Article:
There are ways to take in the sights, cuisines, and customs of other countries without spending a fortune on travel. In this summer series, we'll divulge secrets about where to find hidden pockets of foreign culture across the country. In today's feature, one mom and her family experienced up-close encounters with elephants, jaguars, rhinos, and other exotic animals without ever boarding a plane.
Momlogic's Jill: We could have shelled out a few thousand dollars for an African safari and jungle canopy zip line tour -- but instead my family and I jumped on the freeway for a couple of hours to check out the newest offerings at the San Diego Zoo and Wild Animal Park. First on our itinerary was the just-opened $45 million Elephant Odyssey exhibit, home to more than 35 species of animals including lions, camels, California condors, rattlesnakes, and of course, elephants. My kids were particularly intrigued by the open-air care center, where the elephants get cleaned and groomed right before your eyes -- they even get pedicures and tusk trimmings while visitors look on.
Next up was the new Flightline zip line attraction, which launches from a platform at an elevation of 900 feet and stretches two-thirds of a mile over animals indigenous to Asia and Africa, traveling at about 40 mph. My 15-year-old daughter and I have actually zip-lined once before, in Puerto Vallarta, but we shuddered at the sheer height of this launch pad -- and made a beeline for the outhouse when we got off the shuttle bus. My 13-year-old melodramatically gave "I love you" hugs to all of us before take-off, "just in case." The guide assured us that this zip line, while being the longest in the continental U.S., was also the safest -- with steel cables measuring a full seven-eighths of an inch thick. The result was a serene birds'-eye view of the Wild Animal Park lasting about 2 minutes long.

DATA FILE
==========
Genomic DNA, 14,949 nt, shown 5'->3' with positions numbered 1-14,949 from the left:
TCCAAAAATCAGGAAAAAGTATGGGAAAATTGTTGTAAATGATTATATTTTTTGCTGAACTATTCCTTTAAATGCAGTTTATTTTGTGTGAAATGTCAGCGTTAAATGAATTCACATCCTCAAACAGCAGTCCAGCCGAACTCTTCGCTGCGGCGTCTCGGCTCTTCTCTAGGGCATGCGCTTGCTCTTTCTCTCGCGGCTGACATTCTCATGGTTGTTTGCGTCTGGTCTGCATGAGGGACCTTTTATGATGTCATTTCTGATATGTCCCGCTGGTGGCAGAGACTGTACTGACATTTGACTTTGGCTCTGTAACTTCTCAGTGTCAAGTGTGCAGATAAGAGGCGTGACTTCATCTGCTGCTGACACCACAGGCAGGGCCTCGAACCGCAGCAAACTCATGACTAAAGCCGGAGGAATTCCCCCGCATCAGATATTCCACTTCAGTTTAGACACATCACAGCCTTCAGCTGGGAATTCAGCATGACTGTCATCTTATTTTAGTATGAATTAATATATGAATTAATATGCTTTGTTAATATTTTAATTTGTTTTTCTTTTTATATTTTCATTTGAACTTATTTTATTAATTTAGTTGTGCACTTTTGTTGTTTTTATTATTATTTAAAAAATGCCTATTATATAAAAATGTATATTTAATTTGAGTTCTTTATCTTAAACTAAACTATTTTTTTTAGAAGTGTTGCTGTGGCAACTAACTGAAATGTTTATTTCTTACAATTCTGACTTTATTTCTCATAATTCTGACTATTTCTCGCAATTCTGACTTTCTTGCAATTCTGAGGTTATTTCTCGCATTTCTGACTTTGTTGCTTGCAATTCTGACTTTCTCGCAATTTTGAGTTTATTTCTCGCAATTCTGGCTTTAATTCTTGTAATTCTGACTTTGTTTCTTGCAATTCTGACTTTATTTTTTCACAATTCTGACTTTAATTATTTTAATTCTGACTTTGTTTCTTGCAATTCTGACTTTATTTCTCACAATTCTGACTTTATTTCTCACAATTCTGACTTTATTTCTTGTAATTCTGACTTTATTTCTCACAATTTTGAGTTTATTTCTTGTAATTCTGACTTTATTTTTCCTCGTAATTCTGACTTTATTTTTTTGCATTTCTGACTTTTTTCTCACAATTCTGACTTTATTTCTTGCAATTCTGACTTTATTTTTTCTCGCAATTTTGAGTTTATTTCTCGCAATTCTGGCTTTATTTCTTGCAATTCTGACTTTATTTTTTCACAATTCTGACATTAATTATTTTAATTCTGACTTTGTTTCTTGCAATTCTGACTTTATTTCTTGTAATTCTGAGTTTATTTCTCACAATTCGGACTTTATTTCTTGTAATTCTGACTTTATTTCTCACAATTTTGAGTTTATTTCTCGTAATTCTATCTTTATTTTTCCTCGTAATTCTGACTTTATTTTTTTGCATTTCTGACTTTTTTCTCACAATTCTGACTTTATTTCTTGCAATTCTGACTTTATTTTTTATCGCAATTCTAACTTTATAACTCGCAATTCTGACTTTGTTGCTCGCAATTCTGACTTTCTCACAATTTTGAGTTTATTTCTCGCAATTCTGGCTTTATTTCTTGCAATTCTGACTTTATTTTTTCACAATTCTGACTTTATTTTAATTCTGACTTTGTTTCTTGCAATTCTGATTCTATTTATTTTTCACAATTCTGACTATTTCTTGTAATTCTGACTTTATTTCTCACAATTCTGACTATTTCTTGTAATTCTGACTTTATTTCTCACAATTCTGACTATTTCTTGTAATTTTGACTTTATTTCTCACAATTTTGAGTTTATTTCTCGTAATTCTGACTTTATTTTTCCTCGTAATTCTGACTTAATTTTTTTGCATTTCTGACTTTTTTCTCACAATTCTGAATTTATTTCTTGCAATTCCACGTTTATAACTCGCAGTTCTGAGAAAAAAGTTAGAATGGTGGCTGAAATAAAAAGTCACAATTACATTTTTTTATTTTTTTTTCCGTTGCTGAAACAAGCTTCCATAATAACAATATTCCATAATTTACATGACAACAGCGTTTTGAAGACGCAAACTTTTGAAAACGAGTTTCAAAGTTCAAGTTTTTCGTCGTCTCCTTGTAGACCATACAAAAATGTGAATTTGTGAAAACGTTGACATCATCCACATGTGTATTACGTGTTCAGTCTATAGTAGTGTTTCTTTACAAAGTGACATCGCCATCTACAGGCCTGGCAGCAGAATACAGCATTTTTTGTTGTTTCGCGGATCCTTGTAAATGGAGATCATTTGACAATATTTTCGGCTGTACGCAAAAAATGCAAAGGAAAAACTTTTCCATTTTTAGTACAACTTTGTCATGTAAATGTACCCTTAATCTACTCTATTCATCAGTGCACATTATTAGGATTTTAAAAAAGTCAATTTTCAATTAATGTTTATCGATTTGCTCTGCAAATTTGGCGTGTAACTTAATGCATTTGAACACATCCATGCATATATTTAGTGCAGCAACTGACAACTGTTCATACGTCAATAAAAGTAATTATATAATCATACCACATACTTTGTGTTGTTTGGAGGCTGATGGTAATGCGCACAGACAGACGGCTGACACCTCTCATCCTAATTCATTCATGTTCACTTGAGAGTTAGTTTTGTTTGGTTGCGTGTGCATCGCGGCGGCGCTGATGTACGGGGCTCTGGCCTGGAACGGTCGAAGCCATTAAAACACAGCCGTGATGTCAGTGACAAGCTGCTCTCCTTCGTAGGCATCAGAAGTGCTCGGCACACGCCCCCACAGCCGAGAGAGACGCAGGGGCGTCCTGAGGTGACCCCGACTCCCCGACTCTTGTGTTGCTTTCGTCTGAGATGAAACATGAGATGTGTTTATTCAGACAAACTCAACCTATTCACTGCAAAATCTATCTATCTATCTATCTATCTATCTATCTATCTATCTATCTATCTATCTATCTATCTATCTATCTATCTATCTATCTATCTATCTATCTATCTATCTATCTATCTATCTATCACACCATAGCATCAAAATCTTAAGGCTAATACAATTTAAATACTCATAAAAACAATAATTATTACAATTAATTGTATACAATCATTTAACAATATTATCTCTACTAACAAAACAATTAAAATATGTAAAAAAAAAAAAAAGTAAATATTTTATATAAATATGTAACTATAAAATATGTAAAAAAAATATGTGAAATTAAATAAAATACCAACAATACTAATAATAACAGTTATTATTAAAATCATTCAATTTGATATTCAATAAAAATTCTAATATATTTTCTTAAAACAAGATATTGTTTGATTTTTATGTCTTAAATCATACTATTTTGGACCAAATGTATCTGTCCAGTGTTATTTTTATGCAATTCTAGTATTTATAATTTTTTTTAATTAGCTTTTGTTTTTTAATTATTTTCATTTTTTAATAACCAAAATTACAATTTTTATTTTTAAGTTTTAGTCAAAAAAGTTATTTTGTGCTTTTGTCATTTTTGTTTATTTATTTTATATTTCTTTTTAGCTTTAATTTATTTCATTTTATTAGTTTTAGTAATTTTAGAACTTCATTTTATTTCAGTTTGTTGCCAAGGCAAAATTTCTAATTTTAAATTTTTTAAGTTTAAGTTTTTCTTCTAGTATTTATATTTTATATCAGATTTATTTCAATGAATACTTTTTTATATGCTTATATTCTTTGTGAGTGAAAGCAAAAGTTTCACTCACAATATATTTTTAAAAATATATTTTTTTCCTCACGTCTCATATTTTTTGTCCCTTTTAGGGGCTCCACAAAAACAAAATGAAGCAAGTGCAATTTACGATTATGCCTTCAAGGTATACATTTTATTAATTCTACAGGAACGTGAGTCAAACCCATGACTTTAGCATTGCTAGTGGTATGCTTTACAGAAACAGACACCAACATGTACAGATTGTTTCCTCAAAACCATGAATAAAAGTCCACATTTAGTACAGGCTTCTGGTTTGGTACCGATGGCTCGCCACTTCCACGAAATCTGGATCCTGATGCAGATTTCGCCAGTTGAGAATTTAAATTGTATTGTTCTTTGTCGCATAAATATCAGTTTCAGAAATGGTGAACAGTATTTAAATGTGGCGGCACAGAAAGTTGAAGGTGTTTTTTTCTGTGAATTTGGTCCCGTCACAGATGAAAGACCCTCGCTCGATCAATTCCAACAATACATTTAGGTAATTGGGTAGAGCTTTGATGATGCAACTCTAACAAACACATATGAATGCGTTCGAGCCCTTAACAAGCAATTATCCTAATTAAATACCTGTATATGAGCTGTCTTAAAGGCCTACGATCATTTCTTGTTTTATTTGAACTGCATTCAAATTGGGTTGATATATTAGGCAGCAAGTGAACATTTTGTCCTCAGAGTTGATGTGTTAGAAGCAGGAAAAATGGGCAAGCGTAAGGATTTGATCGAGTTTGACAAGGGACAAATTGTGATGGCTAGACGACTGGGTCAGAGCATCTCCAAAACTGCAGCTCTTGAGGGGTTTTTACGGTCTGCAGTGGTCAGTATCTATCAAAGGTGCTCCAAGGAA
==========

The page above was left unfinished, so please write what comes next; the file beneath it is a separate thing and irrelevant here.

Our last excursion of the day was the photo caravan safari tour. There are several different versions of this tour at varying price tags -- we took the two-hour journey, where we saw a variety of animals including gazelles, deer, giraffes, elephants, and rhinos. I guess springtime is baby time in the animal kingdom, because we were lucky enough to see newborn and toddler versions of almost every species. Hands down the best part of all is getting to feed the rhinos from our truck. Seriously, memories to last a lifetime!
A trip to Africa would easily run a family thousands of dollars and over a day in travel hours. For a fraction of the cost, we enjoyed an educational exotic getaway where part of our money spent was dedicated to conservation. To support the elephant conservation project, you can sponsor a "footprint" that will help the San Diego Zoo protect, track, and study elephants in the wild. Find out how at Project Elephant Footprint.
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